OBJECTIVES: To investigate how changes in frailty status and mortality risk relate to baseline frailty state, mobility performance, age, and sex.
DESIGN: Cohort study.
SETTING: The Yale Precipitating Events Project, New Haven, Connecticut.
PARTICIPANTS: Seven hundred fifty-four community-dwelling people aged 70 and older at baseline followed up at 18, 36, and 54 months.
MEASUREMENTS: Frailty status, assessed at 18-month intervals, was defined using a frailty index (FI) as the number of deficits in 36 health variables. Mobility was defined as time in seconds on the rapid gait test, in which participants walked back and forth over a 20-foot course as quickly as possible. Multistate transition probabilities were calculated with baseline frailty, mobility, age, and sex estimated using Poisson and logistic regressions in survivors and those who died, respectively.
RESULTS: In multivariable analyses, baseline frailty status and age were significantly associated with changes in frailty status and risk of death, whereas mobility was significantly associated with the frailty but not with mortality. At all values of the FI, participants with better mobility were more likely than those with poor mobility to remain stable or to improve. For example, at 54 months, 20.6% (95% confidence interval (CI)=16–25.2) of participants with poor mobility had the same or fewer deficits, compared with 32.4% (95% CI=27.9–36.9) of those with better mobility.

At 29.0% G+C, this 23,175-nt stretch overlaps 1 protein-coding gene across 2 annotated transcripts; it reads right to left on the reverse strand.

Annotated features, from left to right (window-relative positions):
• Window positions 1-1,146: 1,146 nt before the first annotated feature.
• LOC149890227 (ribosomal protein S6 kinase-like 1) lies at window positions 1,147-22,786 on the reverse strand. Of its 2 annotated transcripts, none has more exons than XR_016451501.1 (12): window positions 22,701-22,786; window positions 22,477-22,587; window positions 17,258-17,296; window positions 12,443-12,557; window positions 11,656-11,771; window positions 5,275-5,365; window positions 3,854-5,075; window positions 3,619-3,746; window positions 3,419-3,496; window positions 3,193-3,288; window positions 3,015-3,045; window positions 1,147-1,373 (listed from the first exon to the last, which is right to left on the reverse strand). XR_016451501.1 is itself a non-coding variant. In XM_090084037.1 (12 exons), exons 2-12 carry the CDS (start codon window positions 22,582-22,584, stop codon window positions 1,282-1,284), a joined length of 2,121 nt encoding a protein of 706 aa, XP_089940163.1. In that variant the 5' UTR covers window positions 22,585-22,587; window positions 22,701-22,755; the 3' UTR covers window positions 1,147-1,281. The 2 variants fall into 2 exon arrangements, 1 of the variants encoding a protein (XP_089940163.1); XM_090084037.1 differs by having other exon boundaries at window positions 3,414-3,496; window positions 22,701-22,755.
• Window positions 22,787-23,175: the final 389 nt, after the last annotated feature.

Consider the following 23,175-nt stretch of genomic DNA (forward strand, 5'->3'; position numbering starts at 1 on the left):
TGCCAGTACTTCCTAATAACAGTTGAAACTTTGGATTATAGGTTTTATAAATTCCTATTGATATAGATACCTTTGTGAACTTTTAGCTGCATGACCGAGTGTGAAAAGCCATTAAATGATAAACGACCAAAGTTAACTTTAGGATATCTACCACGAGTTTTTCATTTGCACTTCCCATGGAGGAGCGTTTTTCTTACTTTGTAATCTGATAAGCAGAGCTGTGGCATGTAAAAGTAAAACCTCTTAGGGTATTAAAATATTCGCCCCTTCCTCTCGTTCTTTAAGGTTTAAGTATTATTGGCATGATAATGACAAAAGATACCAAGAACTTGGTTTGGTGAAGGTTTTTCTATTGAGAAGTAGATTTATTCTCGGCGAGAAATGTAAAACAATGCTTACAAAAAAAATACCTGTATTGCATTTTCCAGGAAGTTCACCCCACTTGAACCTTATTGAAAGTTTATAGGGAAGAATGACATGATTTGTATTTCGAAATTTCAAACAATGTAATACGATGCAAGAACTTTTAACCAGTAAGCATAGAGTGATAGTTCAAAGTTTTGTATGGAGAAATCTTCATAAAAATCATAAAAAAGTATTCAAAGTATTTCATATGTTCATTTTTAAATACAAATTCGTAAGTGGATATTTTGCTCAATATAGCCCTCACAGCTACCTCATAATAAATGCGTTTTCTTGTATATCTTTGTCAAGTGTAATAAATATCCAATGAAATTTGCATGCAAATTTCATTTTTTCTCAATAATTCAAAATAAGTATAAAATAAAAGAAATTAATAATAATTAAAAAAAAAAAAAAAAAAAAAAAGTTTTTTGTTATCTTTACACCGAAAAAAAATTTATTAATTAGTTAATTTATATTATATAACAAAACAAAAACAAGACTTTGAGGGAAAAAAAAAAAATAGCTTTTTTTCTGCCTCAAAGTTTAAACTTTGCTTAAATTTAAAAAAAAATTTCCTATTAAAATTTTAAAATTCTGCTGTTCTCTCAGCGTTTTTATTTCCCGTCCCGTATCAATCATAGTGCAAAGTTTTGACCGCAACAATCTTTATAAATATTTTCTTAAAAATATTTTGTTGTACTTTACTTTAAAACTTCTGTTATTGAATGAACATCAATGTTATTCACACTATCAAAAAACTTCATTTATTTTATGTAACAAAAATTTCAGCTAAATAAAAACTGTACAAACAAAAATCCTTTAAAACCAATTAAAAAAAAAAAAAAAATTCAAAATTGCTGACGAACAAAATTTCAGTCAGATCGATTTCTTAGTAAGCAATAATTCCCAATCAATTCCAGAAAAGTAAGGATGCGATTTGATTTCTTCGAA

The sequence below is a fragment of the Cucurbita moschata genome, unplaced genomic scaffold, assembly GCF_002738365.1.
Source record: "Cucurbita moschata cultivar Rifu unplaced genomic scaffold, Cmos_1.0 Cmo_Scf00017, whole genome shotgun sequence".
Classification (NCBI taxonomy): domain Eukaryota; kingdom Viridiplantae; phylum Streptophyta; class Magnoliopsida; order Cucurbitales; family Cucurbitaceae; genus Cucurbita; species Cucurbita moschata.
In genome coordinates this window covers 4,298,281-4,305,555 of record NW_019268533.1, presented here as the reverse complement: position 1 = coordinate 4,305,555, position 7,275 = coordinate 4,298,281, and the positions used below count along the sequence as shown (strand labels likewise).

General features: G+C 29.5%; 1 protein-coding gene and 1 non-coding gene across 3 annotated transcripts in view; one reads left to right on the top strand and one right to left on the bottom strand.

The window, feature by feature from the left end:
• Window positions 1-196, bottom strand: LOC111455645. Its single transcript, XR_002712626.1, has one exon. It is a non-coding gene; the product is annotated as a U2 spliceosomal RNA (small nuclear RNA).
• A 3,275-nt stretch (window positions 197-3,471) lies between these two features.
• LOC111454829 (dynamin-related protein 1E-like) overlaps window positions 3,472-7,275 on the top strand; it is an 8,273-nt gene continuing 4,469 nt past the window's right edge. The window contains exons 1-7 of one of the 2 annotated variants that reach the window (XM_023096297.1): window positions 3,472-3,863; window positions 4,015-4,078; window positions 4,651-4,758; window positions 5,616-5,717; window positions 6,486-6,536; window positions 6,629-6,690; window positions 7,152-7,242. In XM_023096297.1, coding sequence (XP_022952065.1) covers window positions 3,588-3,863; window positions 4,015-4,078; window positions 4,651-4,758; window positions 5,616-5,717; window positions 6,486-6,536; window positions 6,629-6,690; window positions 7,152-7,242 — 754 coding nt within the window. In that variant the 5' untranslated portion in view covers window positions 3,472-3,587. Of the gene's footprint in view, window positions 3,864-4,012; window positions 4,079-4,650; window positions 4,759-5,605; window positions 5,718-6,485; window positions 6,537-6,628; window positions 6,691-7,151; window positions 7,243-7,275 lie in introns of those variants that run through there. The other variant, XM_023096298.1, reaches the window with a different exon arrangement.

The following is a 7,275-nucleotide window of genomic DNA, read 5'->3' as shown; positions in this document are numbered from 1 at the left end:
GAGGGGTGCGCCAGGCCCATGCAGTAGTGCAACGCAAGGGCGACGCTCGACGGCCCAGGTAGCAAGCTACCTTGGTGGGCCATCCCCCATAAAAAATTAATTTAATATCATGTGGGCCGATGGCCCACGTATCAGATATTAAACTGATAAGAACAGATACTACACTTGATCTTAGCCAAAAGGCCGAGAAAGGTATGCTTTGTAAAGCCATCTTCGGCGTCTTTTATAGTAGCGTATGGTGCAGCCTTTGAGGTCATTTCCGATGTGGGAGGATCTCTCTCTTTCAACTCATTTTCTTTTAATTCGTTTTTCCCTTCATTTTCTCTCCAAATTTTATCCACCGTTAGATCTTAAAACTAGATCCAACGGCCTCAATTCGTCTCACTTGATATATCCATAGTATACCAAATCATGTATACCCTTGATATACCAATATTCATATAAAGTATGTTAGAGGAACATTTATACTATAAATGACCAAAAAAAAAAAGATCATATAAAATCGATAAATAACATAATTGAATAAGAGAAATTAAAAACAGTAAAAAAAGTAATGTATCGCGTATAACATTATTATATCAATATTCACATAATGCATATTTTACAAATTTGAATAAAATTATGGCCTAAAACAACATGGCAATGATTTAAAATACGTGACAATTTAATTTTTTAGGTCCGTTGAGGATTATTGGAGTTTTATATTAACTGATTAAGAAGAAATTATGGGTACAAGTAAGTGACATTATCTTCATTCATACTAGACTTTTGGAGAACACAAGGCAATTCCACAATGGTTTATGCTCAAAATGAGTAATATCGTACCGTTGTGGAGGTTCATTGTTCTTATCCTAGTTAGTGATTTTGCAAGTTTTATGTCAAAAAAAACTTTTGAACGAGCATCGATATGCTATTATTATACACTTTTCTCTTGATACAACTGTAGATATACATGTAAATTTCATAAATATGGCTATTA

CONCLUSION: A multistate transition model effectively measured the probability of change in frailty status and risk of death. Mobility, age, and baseline frailty were significant factors in frailty state transitions.